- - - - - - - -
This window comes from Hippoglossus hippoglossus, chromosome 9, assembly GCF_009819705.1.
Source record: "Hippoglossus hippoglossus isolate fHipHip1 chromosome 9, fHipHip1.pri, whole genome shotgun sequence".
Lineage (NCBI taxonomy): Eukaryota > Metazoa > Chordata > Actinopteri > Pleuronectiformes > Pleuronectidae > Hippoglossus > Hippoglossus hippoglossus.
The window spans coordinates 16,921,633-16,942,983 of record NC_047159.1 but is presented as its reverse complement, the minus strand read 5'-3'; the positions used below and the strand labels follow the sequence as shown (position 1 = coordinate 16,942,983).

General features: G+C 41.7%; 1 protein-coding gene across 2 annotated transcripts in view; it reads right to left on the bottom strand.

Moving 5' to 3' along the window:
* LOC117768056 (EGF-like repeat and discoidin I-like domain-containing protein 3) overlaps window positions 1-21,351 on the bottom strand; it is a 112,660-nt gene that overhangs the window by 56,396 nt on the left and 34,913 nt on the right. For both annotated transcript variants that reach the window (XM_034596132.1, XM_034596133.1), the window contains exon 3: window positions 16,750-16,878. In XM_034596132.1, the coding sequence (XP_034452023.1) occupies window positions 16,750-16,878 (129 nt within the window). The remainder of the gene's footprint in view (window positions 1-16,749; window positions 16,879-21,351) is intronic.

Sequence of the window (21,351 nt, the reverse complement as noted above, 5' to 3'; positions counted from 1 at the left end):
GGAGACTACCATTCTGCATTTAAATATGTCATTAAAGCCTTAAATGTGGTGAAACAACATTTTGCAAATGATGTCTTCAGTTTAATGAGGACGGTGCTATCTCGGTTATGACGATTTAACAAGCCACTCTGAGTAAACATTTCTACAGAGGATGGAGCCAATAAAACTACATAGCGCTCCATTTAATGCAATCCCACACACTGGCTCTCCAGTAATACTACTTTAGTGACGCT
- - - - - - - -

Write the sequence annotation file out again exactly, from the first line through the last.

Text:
This window comes from Hippoglossus hippoglossus, chromosome 9, assembly GCF_009819705.1.
Source record: "Hippoglossus hippoglossus isolate fHipHip1 chromosome 9, fHipHip1.pri, whole genome shotgun sequence".
Lineage (NCBI taxonomy): Eukaryota > Metazoa > Chordata > Actinopteri > Pleuronectiformes > Pleuronectidae > Hippoglossus > Hippoglossus hippoglossus.
The window spans coordinates 16,921,633-16,942,983 of record NC_047159.1 but is presented as its reverse complement, the minus strand read 5'-3'; the positions used below and the strand labels follow the sequence as shown (position 1 = coordinate 16,942,983).

General features: G+C 41.7%; 1 protein-coding gene across 2 annotated transcripts in view; it reads right to left on the bottom strand.

Moving 5' to 3' along the window:
* LOC117768056 (EGF-like repeat and discoidin I-like domain-containing protein 3) overlaps window positions 1-21,351 on the bottom strand; it is a 112,660-nt gene that overhangs the window by 56,396 nt on the left and 34,913 nt on the right. For both annotated transcript variants that reach the window (XM_034596132.1, XM_034596133.1), the window contains exon 3: window positions 16,750-16,878. In XM_034596132.1, the coding sequence (XP_034452023.1) occupies window positions 16,750-16,878 (129 nt within the window). The remainder of the gene's footprint in view (window positions 1-16,749; window positions 16,879-21,351) is intronic.

Sequence of the window (21,351 nt, the reverse complement as noted above, 5' to 3'; positions counted from 1 at the left end):
GGAGACTACCATTCTGCATTTAAATATGTCATTAAAGCCTTAAATGTGGTGAAACAACATTTTGCAAATGATGTCTTCAGTTTAATGAGGACGGTGCTATCTCGGTTATGACGATTTAACAAGCCACTCTGAGTAAACATTTCTACAGAGGATGGAGCCAATAAAACTACATAGCGCTCCATTTAATGCAATCCCACACACTGGCTCTCCAGTAATACTACTTTAGTGACGCT